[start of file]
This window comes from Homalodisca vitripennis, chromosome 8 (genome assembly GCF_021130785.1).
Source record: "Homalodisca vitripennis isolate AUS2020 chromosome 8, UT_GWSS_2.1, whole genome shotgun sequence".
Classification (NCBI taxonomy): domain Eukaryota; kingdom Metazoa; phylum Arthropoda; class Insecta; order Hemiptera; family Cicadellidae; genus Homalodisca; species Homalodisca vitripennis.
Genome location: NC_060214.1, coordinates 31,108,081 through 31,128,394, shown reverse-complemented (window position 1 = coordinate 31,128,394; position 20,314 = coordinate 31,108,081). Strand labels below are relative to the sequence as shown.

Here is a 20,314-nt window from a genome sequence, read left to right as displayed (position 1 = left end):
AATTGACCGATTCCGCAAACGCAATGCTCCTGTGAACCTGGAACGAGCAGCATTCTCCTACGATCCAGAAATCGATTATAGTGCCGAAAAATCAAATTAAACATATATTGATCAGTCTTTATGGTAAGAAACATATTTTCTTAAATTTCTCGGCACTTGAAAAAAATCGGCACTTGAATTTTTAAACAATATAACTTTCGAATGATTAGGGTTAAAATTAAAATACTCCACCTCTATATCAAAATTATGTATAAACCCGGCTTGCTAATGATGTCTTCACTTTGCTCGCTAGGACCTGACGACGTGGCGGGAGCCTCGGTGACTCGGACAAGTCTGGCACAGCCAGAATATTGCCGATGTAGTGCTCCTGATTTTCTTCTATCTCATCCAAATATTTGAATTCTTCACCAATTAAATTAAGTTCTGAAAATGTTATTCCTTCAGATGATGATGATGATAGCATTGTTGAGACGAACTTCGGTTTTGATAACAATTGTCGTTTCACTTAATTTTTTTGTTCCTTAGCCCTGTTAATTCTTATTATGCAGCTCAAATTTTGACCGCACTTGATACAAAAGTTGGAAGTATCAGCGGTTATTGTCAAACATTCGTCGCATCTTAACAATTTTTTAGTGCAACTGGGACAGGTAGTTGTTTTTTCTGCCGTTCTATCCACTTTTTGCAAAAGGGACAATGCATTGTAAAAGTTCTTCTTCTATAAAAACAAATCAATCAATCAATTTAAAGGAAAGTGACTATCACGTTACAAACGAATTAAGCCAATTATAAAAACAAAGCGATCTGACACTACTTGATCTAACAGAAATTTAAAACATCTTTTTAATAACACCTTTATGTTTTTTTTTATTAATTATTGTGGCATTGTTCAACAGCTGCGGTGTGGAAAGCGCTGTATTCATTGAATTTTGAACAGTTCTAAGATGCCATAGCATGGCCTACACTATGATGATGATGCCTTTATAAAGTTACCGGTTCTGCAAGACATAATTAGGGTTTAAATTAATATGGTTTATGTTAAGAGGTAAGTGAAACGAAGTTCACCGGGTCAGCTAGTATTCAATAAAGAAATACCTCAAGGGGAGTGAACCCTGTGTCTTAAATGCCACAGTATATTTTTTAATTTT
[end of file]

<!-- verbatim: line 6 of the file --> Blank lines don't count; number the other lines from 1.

AATTGACCGATTCCGCAAACGCAATGCTCCTGTGAACCTGGAACGAGCAGCATTCTCCTACGATCCAGAAATCGATTATAGTGCCGAAAAATCAAATTAAACATATATTGATCAGTCTTTATGGTAAGAAACATATTTTCTTAAATTTCTCGGCACTTGAAAAAAATCGGCACTTGAATTTTTAAACAATATAACTTTCGAATGATTAGGGTTAAAATTAAAATACTCCACCTCTATATCAAAATTATGTATAAACCCGGCTTGCTAATGATGTCTTCACTTTGCTCGCTAGGACCTGACGACGTGGCGGGAGCCTCGGTGACTCGGACAAGTCTGGCACAGCCAGAATATTGCCGATGTAGTGCTCCTGATTTTCTTCTATCTCATCCAAATATTTGAATTCTTCACCAATTAAATTAAGTTCTGAAAATGTTATTCCTTCAGATGATGATGATGATAGCATTGTTGAGACGAACTTCGGTTTTGATAACAATTGTCGTTTCACTTAATTTTTTTGTTCCTTAGCCCTGTTAATTCTTATTATGCAGCTCAAATTTTGACCGCACTTGATACAAAAGTTGGAAGTATCAGCGGTTATTGTCAAACATTCGTCGCATCTTAACAATTTTTTAGTGCAACTGGGACAGGTAGTTGTTTTTTCTGCCGTTCTATCCACTTTTTGCAAAAGGGACAATGCATTGTAAAAGTTCTTCTTCTATAAAAACAAATCAATCAATCAATTTAAAGGAAAGTGACTATCACGTTACAAACGAATTAAGCCAATTATAAAAACAAAGCGATCTGACACTACTTGATCTAACAGAAATTTAAAACATCTTTTTAATAACACCTTTATGTTTTTTTTTATTAATTATTGTGGCATTGTTCAACAGCTGCGGTGTGGAAAGCGCTGTATTCATTGAATTTTGAACAGTTCTAAGATGCCATAGCATGGCCTACACTATGATGATGATGCCTTTATAAAGTTACCGGTTCTGCAAGACATAATTAGGGTTTAAATTAATATGGTTTATGTTAAGAGGTAAGTGAAACGAAGTTCACCGGGTCAGCTAGTATTCAATAAAGAAATACCTCAAGGGGAGTGAACCCTGTGTCTTAAATGCCACAGTATATTTTTTAATTTT